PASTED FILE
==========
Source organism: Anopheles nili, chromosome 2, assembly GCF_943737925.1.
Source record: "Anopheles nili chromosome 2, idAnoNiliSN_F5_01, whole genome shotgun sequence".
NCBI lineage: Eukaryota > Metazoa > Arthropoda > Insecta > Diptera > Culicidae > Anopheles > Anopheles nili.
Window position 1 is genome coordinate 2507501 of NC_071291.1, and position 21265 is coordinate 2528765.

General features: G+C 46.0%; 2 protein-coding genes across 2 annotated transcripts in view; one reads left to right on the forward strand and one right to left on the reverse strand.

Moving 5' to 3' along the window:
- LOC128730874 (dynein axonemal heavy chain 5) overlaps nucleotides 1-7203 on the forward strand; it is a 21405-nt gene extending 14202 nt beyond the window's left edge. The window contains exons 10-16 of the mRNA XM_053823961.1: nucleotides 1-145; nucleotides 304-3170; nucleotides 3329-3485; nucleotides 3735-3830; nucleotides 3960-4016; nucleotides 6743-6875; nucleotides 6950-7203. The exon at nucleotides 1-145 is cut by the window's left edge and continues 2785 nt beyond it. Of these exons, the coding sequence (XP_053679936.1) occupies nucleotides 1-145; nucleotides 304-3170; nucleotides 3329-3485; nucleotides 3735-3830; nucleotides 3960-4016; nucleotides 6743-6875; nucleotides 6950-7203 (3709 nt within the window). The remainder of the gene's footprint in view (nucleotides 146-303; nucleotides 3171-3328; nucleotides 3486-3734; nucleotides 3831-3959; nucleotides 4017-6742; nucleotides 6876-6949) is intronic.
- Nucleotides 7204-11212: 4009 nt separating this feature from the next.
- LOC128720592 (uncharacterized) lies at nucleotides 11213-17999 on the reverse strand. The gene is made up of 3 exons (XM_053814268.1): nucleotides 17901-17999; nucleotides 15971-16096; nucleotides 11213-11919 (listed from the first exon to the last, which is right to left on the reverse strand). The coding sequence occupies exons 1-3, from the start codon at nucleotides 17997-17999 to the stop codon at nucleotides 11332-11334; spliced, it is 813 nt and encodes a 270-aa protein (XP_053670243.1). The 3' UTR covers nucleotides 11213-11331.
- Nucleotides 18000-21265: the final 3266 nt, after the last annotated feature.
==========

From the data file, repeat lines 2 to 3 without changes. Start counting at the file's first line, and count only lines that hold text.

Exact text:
Source record: "Anopheles nili chromosome 2, idAnoNiliSN_F5_01, whole genome shotgun sequence".
NCBI lineage: Eukaryota > Metazoa > Arthropoda > Insecta > Diptera > Culicidae > Anopheles > Anopheles nili.